Cerebellar parallel fiber (PF)-Purkinje cell (PC) synapses can undergo postsynaptically expressed long-term depression (LTD) or long-term potentiation (LTP). PF-LTD induction requires the coactivity of the PF and CF (climbing fiber) inputs to PCs and a concomitant calcium transient and activation of protein kinase C (PKC). PF-LTP can be induced by PF activity alone and requires a lower calcium transient for its induction than PF-LTD. The cellular events triggering PF-LTP induction are not well characterized. At other types of synapses (e.g., in the hippocampus), bidirectional synaptic plasticity is under control of a kinase/phosphatase switch, with PKC and CaMKII (calcium/calmodulin- dependent kinase II) activity promoting LTP induction and phosphatase activity promoting LTD induction. Here, we have tested for the involvement of protein phosphatase 1 (PP1), PP2A, and PP2B (calcineurin) in cerebellar LTP induction using whole-cell patch-clamp recordings in rat cerebellar slices. LTP induction was blocked in the presence of the PP1/2A inhibitors okadaic acid and microcystin LR, the PP1 inhibitory peptide inhibitor-2, the PP2A inhibitor fostriecin, and the PP2B inhibitor cyclosporin A. LTP induction was not impaired by the PKC inhibitor chelerythrine. Conversely, LTD induction was not blocked by microcystin LR but instead was reduced when active PP2B was injected into PCs. These data indicate that a kinase/phosphatase switch controls bidirectional cerebellar plasticity, but in a manner "inverse" to the dependencies found at other types of synapses. Therefore, cerebellar LTP constitutes the only form of LTP described so far that depends on phosphatase rather than kinase activity. Copyright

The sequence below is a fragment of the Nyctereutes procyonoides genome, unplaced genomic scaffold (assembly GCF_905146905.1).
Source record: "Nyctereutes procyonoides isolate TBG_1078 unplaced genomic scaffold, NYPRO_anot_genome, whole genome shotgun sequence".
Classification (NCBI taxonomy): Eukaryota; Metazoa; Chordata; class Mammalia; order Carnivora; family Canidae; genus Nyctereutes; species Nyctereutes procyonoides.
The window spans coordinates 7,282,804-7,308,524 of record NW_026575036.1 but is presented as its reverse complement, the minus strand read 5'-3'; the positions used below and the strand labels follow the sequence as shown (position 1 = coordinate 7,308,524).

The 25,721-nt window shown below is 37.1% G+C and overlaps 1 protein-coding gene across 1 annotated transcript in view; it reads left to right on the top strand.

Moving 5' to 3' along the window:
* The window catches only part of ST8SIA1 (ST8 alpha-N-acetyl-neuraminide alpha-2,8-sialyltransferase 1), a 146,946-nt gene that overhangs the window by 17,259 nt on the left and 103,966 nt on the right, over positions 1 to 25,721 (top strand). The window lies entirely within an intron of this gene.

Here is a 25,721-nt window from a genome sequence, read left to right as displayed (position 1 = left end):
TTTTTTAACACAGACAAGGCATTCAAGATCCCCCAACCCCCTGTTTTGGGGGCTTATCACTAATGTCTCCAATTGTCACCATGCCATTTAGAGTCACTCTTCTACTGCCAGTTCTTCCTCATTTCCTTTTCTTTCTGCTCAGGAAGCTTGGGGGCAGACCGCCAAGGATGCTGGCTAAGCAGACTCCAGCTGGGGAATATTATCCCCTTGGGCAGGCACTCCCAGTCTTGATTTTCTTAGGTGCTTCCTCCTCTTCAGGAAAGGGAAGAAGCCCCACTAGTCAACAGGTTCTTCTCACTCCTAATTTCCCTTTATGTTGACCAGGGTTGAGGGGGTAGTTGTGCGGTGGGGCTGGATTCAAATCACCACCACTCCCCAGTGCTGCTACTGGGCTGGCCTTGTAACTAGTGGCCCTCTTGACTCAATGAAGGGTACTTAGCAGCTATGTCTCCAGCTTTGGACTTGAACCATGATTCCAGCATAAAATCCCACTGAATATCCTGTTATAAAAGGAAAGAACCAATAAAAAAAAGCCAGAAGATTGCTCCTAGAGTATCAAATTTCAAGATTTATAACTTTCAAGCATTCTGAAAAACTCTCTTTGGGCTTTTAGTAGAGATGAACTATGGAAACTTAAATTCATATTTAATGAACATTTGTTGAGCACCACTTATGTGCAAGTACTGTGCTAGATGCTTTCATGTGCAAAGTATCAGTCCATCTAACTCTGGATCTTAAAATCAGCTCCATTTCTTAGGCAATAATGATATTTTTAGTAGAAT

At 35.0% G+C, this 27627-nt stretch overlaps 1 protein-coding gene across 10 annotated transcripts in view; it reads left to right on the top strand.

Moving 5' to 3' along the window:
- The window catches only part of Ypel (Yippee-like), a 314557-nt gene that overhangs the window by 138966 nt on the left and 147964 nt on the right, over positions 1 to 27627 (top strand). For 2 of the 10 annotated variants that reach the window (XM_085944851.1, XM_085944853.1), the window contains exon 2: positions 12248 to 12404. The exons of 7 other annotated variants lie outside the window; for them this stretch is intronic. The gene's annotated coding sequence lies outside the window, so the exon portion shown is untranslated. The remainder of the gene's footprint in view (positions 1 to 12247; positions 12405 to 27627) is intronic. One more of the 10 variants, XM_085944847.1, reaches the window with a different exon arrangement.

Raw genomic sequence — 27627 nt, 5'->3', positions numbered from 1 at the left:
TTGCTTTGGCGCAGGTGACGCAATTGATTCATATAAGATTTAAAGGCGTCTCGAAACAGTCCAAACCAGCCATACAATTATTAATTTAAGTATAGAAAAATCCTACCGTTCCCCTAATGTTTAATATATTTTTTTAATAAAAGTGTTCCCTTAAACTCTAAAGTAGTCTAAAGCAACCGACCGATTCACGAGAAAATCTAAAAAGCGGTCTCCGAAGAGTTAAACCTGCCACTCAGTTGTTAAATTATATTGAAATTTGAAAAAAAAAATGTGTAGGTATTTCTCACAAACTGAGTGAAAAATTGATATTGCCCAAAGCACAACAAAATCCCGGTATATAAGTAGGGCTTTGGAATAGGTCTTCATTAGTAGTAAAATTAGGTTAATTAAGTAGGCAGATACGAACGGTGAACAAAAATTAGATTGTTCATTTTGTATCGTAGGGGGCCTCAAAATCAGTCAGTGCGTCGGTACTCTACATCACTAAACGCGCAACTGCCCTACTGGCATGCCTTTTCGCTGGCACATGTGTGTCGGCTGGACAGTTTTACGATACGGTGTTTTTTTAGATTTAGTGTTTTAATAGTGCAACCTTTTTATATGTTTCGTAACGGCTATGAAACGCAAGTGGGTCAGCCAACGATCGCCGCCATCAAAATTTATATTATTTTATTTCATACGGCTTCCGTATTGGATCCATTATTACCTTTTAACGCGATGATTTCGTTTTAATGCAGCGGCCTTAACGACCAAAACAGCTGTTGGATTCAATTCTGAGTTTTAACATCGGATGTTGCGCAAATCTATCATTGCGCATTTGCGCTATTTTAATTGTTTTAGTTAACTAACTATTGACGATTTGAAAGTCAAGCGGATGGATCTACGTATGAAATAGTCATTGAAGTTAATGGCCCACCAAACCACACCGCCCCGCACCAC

Cerebellum, Kinase, LTD, LTP, Phosphatase, Purkinje cell
dx.doi.org/10.1523/JNEUROSCI.2876-05.2005, hdl.handle.net/1765/62953
The Journal of Neuroscience
Department of Neuroscience

Belmeguenai, A, & Hansel, C.R.W. (2005). A role for protein phosphatases 1, 2A, and 2B in cerebellar long-term potentiation. The Journal of Neuroscience, 25(46), 10768–10772. doi:10.1523/JNEUROSCI.2876-05.2005